There’s no doubt you’ve seen the first photo of a black hole, and now it’s time to meet the woman behind that groundbreaking snapshot.
Scientists have obtained the first image of a black hole, using Event Horizon Telescope observations of the center of the galaxy M87. The image shows a bright ring formed as light bends in the intense gravity around a black hole that is 6.5 billion times more massive than the Sun pic.twitter.com/AymXilKhKe
— Event Horizon 'Scope (@ehtelescope) April 10, 2019
Katie Bouman is a grad student at the Massachusetts Institute of Technology (MIT), and she invented the algorithm that allowed the image of the elusive black hole to be captured. The black hole resides in the middle of galaxy M87, roughly 55 million light years away.
It’s easy to see the excitement on Bouman’s face as she shared her reaction with the world on Facebook.
Watching in disbelief as the first image I ever made of a black hole was in the process of being reconstructed.
Bouman developed the algorithm back in 2016 and explained how difficult capturing the image would be: “To image something this small means that we would need a telescope with a 10,000-kilometer diameter, which is not practical, because the diameter of the Earth is not even 13,000 kilometers.”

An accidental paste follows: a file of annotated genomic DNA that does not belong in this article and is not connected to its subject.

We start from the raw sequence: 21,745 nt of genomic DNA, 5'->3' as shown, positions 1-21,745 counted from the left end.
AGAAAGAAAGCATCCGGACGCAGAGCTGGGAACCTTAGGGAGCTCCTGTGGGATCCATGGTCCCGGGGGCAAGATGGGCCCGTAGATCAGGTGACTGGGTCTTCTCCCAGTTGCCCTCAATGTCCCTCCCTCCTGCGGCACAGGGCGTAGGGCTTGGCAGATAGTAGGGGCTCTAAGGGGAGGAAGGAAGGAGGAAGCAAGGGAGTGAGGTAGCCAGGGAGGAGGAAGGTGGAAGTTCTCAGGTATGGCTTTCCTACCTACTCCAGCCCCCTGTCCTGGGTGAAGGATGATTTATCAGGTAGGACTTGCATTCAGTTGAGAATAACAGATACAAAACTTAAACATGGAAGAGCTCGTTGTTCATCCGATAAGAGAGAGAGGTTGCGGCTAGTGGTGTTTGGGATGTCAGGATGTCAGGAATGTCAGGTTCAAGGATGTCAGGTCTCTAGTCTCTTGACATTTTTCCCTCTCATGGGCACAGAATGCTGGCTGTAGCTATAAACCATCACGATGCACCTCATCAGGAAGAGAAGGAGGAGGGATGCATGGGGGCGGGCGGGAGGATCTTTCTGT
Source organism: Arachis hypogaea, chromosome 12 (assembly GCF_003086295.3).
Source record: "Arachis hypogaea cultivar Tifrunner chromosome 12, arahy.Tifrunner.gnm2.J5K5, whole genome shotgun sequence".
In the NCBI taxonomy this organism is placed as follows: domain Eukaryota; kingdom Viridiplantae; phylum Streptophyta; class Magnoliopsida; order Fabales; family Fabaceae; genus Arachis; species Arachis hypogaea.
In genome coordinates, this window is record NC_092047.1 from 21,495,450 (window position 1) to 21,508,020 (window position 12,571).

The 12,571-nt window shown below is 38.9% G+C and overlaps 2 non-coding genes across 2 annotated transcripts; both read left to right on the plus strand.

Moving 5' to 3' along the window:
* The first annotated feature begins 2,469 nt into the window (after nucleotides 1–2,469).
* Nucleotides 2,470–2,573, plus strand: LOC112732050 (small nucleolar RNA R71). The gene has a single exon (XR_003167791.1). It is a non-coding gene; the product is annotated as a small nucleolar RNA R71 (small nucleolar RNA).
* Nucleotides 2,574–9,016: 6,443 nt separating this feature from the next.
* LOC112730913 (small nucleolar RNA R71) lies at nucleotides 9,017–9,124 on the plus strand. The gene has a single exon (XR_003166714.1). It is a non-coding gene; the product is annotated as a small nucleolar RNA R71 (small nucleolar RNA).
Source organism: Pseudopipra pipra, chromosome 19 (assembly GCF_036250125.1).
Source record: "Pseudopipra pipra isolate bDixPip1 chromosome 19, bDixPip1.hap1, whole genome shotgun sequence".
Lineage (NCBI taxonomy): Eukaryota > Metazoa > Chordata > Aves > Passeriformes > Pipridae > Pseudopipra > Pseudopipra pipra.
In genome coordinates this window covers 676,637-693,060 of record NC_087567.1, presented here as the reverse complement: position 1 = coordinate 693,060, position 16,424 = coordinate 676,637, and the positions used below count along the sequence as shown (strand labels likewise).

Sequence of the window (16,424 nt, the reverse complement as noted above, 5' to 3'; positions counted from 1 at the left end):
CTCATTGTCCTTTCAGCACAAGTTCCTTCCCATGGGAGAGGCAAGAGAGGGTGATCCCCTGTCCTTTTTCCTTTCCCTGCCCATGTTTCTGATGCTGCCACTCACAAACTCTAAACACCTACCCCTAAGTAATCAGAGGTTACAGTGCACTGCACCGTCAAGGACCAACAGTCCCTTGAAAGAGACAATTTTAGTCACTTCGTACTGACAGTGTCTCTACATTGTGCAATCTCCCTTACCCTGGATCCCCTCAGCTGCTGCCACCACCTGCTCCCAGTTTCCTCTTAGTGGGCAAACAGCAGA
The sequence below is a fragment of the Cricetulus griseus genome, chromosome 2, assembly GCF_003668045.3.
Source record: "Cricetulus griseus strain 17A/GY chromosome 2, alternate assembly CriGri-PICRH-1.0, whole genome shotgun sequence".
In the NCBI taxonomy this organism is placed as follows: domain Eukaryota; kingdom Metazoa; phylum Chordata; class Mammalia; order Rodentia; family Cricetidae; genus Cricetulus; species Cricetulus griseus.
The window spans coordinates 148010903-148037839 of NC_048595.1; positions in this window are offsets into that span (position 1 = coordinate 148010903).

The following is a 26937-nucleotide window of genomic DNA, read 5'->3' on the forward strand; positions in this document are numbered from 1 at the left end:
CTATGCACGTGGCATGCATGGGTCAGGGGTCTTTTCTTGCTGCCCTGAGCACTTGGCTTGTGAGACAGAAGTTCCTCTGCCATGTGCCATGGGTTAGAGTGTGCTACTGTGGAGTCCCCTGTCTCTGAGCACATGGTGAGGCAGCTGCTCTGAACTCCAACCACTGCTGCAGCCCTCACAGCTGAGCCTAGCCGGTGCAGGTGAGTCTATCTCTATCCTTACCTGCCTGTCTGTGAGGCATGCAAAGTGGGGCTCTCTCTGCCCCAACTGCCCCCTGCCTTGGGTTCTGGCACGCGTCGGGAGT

You read that right: you’d need a telescope almost as big as the Earth to get the photo.
Instead, a network of 8 telescopes called the Event Horizon Telescope project worked together to create one huge telescope to collect data on the black hole. Bouman’s algorithm uses the data collected from the 8 telescopes to help fill in the image gaps because there is still missing data about the black hole.
Bouman said, “We could’ve just gotten a blob. Seeing that ring, and seeing a ring that has a size that is consistent with other measurements that had been done completely differently, I think seeing that ring of light and being able to see that ring exists is huge.”
Here’s a video of Bouman explaining the process.
Of course, Katie Bouman is the latest in a long line of women to make a major impact on science. Did you know that actress Hedy Lamarr, who lit up the silver screen in the 1930s and 1940s and was once called “the most beautiful woman in the world” was also a mathematician and an inventor?
Lamarr invented frequency hopping spread spectrum during World War II so radio transmissions could not be jammed up by enemies and torpedoes could be maneuvered by remote control. Lamarr didn’t get the credit she deserved for her patent until many years later, and her invention is now used in both Bluetooth and WiFi, so we all owe her a big debt of gratitude.
Another pioneering woman in the science field is Margaret Hamilton, who led the development of the flight software for NASA’s Apollo moon missions. Because of her incredible work, President Obama awarded Hamilton the Presidential Medal of Freedom in 2016.
Dr. Katie Bouman led the development of the algorithm to make the first ever picture of a black hole. It took over 5 petabytes (5,000,000 gigabytes) of data to image the black hole! 😮
Amazing work ladies! And congratulations to Katie Bouman on her incredible achievement. I have a feeling we’re going to be hearing about her for a long time…